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    After Privacy Concerns, Zhima Credit Admits It Was ‘Stupid’

    Consumers were worried that the Alibaba-affiliated credit-scoring service was tricking them into giving up their personal information.

    A Chinese credit-scoring company has admitted it was “stupid” after it was accused of misleading users into disclosing private information.

    On Wednesday, Alipay, a mobile payment company under Alibaba affiliate Ant Financial, found itself in hot water after releasing a service that gives consumers customized reports of how they used the Alipay app over the previous year. Through the app, consumers can access food delivery, taxi booking, banking services — and their personal credit rating on Zhima Credit.

    But the usage report soon went viral on Chinese social media after internet users discovered that its landing page had a default setting whereby users who didn’t spot the fine print were agreeing to let Alipay access their credit scores generated by Zhima Credit, which also operates under Ant Financial.

    Since 2014, the Chinese government has been building a “social credit system” that tracks individual behaviors. Private companies have also worked to develop their own systems. Zhima Credit — which launched in 2015 and is also known as “Sesame Credit” — gives consumers a rating based on their data from Alipay and other partner platforms; this rating reflects everything from which friends the user has to how quickly they pay their debts. Users with high credit scores are able to have deposits waived for car or house rentals, while those with low credit scores miss out on such perks.

    Fanny Wu, a spokeswoman from Ant Financial, told Sixth Tone that credit scores are only shared between the two companies, or with third-party companies, with a user’s consent.

    One person who noticed the default setting was Yue Shenshan, an attorney at Beijing Yuecheng Law Firm. Yue said that when he checked his report, he noticed a sentence written in very small characters informing him that he had consented to having his Zhima Credit score displayed on the report. The agreement had been checked by default, he wrote on his Weibo microblog Wednesday afternoon. A number of internet users commented on his post, with most echoing that the check box was inconspicuous.

    “The company has infringed on consumers’ right to know and choose,” Yue told Sixth Tone when reached by phone.

    On Wednesday evening, Zhima Credit apologized on its own Weibo account, saying that while its motives had not been wrong, it had used an “extremely stupid” way to inform customers.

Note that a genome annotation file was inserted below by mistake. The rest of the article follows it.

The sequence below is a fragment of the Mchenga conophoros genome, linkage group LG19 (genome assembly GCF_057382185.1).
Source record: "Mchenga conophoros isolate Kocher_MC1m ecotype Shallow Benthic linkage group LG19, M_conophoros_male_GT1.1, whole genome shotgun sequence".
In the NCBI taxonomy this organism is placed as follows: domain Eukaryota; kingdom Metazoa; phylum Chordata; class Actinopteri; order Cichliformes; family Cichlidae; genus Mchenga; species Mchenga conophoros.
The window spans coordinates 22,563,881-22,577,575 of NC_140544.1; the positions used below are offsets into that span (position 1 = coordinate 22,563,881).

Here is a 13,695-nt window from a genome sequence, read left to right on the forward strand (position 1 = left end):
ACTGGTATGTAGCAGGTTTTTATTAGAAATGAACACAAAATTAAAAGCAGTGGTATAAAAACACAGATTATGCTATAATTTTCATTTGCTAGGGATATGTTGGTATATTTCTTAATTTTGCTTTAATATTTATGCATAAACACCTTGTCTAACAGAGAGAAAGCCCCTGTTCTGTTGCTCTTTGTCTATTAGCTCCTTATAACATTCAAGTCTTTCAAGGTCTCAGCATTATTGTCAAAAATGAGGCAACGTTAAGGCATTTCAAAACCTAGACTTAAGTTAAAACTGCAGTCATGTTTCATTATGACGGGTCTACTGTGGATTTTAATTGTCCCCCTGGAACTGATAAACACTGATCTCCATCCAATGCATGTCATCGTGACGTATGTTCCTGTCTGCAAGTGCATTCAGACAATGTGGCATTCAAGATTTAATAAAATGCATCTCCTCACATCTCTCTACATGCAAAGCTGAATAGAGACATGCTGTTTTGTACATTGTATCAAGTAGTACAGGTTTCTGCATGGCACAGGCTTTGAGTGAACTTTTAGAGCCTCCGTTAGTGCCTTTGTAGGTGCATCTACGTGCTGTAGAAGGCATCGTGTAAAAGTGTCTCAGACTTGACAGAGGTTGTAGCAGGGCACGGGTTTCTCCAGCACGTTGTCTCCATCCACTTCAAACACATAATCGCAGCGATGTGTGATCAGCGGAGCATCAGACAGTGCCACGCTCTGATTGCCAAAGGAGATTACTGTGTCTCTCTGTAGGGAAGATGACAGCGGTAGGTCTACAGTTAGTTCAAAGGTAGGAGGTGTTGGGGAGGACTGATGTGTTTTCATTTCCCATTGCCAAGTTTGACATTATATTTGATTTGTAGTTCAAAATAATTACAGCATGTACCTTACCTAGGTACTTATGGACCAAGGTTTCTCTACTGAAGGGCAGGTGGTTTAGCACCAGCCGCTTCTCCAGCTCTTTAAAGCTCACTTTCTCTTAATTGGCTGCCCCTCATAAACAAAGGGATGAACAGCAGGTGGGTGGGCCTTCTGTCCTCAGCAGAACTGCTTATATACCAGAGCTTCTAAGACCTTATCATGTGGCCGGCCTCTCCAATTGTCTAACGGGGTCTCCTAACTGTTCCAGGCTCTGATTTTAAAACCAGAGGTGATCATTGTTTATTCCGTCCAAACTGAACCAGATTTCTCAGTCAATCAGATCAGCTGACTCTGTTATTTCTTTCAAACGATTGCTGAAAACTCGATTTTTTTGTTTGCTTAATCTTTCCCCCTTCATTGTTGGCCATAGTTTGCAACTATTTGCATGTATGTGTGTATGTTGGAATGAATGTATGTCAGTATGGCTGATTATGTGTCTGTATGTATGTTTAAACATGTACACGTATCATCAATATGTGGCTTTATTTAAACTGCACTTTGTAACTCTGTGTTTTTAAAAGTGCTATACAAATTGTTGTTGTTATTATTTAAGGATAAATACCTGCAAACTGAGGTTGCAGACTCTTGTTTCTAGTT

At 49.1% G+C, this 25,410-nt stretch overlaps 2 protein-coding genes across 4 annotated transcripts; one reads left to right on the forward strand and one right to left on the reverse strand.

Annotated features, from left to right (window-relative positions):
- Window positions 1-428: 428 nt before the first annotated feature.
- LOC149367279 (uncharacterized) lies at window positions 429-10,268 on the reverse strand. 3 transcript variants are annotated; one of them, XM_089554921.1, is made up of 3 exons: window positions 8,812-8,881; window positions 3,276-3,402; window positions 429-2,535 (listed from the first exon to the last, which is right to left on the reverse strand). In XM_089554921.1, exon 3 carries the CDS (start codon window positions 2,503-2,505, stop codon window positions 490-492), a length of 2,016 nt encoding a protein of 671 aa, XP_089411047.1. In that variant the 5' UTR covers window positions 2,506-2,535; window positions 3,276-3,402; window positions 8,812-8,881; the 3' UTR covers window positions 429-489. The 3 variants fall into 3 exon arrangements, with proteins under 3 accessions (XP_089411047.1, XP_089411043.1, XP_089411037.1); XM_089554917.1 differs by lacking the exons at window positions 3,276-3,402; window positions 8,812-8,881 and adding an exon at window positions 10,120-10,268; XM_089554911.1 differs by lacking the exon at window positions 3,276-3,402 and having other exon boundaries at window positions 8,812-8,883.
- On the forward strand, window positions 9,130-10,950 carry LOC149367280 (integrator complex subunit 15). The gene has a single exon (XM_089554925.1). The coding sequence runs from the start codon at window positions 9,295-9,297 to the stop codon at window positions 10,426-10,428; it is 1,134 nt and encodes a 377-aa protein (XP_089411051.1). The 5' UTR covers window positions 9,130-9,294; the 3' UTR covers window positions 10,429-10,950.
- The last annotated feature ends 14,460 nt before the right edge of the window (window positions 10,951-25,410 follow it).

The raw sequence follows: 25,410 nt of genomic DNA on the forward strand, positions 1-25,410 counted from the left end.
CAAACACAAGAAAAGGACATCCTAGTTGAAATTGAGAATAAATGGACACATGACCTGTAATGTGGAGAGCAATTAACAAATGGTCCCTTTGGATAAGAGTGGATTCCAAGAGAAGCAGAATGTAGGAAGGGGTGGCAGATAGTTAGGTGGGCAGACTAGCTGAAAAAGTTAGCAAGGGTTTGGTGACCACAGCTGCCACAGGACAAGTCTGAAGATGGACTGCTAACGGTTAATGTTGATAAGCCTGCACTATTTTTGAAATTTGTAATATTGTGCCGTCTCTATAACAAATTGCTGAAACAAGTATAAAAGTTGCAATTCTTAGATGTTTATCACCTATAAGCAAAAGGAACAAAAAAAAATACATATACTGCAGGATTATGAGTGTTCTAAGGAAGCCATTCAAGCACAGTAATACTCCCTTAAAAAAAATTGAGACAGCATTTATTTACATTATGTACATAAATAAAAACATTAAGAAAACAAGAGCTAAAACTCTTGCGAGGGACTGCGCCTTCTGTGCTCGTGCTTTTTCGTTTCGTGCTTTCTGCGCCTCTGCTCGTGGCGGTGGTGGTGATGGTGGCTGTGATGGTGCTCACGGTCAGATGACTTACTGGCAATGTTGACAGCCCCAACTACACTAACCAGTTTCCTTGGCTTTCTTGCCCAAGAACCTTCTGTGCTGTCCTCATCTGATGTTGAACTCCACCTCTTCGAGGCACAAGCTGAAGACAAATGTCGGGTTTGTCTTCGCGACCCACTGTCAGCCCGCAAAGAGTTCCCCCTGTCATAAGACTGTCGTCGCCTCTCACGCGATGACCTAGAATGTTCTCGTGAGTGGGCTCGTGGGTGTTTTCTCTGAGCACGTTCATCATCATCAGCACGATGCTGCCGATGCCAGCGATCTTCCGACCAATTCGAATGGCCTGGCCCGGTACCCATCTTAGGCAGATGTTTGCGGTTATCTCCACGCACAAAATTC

In a statement to Sixth Tone — largely the same as Wednesday’s statement, although it did not include the word “stupid” — Zhima Credit reiterated that it was sorry, and added that it strictly follows the country’s regulations. “User data security and privacy protection are at the core of our business, and we have the utmost respect for users’ right to know and right to choose,” the statement said.

    Alipay has updated its report landing page so that users now have to actively elect to display their Zhima Credit scores.

    But the apology and the new system have done little to ease the public’s concerns. “Since the two companies both belong to Ant Financial, users don’t have any control over whether they [the companies] share data with each other,” commented one Weibo user. “This is quite common among many internet companies,” wrote another, “and I don’t think an apology is sufficient, unless there are legal penalties for such behavior.”

    Ding Jinkun, an attorney at DeBund Law Offices in Shanghai, agreed that Alipay had misled consumers by limiting their freedom of choice. “The behavior is dishonest,” he told Sixth Tone. “If the company respected consumers, it would highlight these messages with bold characters and clear backdrops.” Ding called on regulators to strengthen the supervision of private information to better protect consumers’ rights.

    This is not the first time a Chinese internet company has been accused of sending ambiguous messages to consumers or breaching their privacy. In October, China’s largest online travel agency, Ctrip, was accused of misleading customers by making additional fees and flight insurance part of its default settings. And earlier this week, China’s biggest social networking platform, WeChat, become embroiled in a privacy scandal after Li Shufu, the chairman of Hanghzou-headquartered automaker Geely, accused the company of reading its users’ private messages.

    Correction: An earlier version of this story said that Zhima Credit was one of eight companies to be granted an official license to operate a personal credit system. Although the government told the eight companies to prepare to enter the industry, none of them have been granted licenses.

    Editor: Julia Hollingsworth.

    (Header image: Young women show off their Zhima Credit scores from the Alibaba app on their smartphones, Hangzhou, Zhejiang province, May 9, 2016. Xu Kangping/IC)